When I was waiting tables, I had a mnemonic trick I used to remember everyone’s order without writing anything down: I would imagine their dish on top of their head.
Halfway through a big round table of a dozen people, someone would say, ‘Can you remember all of this, without writing it down?’ and I cheerfully told them that I could remember everything, which earned me lots of tips. I remembered complicated drinks, side orders, and ingredient substitutions by imaging everything that was ordered, floating in the air above the customer’s head.
When I went to put the order in to the kitchen, I would imagine each person in turn, see their face, and recall their order. But with bigger tables, I had to add another mnemonic trick: I would tell a story to progress from place to place, from face to face, and dish to dish.
If you’ve every studied the field of mnemonics, you know how our brains can recall a vast amount of information if we change how it is remembered.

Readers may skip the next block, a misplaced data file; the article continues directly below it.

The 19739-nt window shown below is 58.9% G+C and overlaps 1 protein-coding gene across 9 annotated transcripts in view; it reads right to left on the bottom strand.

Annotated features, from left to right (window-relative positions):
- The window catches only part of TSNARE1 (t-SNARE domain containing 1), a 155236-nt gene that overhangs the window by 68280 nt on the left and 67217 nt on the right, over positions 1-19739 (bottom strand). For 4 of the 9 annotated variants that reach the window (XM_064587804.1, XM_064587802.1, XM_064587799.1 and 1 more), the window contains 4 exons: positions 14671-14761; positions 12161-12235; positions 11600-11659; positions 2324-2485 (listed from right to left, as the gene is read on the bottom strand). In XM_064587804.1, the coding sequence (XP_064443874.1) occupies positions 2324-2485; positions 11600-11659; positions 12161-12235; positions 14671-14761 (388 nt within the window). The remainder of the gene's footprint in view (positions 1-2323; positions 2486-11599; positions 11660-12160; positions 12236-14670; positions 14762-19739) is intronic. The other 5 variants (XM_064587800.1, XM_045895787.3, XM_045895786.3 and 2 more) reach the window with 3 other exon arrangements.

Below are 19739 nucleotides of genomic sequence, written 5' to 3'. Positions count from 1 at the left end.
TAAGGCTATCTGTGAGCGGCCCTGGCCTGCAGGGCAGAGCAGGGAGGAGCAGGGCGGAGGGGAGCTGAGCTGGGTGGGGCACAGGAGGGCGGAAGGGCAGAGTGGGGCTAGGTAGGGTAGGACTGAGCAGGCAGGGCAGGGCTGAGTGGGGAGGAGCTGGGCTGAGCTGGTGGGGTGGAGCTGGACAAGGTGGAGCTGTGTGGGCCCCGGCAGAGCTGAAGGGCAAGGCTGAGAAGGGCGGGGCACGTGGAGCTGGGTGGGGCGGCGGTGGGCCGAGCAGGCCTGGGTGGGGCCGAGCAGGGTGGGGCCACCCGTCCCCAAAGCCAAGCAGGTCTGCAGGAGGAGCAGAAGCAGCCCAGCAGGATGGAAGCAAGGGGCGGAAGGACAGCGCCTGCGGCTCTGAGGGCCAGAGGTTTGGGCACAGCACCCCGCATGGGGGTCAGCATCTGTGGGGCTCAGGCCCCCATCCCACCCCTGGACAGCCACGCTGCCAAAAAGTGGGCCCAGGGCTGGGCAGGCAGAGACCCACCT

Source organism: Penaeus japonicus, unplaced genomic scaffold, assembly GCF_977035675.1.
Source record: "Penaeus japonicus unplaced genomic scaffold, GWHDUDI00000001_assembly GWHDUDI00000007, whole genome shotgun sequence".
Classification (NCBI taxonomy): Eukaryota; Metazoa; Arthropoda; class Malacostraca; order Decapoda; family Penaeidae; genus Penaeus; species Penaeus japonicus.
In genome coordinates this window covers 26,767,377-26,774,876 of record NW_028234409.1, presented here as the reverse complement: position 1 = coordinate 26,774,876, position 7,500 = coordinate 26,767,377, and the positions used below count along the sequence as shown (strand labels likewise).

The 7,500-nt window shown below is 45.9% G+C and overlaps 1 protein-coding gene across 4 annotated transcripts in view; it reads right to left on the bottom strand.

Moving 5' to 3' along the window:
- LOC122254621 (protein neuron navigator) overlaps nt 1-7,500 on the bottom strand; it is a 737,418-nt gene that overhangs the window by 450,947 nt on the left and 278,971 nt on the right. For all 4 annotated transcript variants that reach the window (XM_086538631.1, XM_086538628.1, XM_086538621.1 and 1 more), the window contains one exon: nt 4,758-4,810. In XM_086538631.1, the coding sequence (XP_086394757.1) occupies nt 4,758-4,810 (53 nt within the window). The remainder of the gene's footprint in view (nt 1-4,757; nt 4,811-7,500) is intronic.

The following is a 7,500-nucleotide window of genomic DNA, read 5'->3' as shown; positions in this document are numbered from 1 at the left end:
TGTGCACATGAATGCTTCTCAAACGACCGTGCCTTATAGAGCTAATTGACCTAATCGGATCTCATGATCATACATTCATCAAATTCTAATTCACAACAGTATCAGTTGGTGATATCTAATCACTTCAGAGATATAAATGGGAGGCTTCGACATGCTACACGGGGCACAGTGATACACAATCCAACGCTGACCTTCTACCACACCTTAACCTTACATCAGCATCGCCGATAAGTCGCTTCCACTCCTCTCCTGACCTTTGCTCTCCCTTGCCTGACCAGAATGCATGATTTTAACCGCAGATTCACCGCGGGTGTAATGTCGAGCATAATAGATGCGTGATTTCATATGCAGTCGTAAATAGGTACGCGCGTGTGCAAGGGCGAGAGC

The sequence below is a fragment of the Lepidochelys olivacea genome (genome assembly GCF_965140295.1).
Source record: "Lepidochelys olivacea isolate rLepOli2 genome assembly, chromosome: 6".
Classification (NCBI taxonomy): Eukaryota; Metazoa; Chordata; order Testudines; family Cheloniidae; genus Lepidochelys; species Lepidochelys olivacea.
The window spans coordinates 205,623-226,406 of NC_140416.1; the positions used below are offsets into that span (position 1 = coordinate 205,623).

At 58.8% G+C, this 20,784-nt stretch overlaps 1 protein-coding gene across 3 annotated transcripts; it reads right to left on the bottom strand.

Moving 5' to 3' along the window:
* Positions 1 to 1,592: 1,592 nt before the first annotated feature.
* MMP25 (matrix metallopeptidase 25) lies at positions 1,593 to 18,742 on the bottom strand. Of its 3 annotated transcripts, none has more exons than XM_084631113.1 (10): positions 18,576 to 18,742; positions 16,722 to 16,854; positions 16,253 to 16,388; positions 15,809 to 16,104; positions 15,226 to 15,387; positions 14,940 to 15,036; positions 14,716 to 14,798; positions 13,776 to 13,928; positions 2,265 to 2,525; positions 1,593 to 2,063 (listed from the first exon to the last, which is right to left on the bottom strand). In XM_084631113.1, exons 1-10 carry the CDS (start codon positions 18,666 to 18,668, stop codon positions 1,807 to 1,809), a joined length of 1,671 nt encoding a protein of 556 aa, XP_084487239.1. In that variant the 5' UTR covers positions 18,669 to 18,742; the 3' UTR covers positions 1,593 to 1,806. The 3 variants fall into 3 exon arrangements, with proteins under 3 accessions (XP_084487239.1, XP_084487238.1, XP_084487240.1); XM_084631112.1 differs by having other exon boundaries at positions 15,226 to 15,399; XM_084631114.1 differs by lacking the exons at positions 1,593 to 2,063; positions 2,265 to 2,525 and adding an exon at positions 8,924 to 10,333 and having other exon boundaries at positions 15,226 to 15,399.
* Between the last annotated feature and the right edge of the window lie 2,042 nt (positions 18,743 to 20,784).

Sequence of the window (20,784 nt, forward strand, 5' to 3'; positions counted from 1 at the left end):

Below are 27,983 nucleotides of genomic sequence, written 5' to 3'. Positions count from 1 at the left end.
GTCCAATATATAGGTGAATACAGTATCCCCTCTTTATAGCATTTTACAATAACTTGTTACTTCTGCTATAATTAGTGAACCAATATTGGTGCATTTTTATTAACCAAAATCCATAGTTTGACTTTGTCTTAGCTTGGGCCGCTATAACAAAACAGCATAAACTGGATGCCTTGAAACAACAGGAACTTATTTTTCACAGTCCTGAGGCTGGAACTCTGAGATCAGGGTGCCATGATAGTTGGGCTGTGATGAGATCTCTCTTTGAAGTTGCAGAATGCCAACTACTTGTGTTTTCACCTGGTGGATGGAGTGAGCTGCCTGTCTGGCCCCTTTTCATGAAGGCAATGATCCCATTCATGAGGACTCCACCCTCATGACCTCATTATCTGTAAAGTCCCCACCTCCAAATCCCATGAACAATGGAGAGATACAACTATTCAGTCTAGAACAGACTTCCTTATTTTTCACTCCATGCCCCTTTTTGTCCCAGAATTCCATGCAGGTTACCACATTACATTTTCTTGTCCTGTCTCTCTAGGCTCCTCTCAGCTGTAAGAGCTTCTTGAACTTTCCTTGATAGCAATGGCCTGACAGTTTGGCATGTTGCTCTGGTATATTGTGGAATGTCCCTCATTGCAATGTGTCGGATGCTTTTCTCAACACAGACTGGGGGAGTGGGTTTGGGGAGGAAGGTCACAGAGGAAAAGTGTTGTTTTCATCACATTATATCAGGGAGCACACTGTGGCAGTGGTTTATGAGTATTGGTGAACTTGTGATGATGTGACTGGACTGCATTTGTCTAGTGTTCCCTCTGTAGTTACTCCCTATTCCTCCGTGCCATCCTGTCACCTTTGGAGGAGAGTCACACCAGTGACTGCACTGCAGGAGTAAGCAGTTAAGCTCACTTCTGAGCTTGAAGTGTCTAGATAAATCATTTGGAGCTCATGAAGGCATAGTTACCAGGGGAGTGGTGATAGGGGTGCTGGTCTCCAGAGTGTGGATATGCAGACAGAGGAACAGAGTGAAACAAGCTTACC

If I gave a group of a dozen people a series of statistics to memorize, maybe half of them could remember half of the numbers.
But if I told a story, most everyone would be able to recall most everything.
This is because stories are compelling, and interesting, and exciting. I could give you a pile of drab data, and assign each number in the data set to a plural noun in a fantastic story, and you would recall the numbers by recalling the story.
Using these same principles, you can create case studies that document your work, empathize with the problems of your customer, and keep your reader engaged.
Case studies use storytelling and statistics to illustrate results.
By creating case studies, you can help your future customers visualize the outcomes they want, and validate your ability to help them achieve it.
I have a simple formula for creating case studies:
Watch this 2.5-minute overview to learn why this works:
Duplicate this Google Doc template to create your own Case Studies: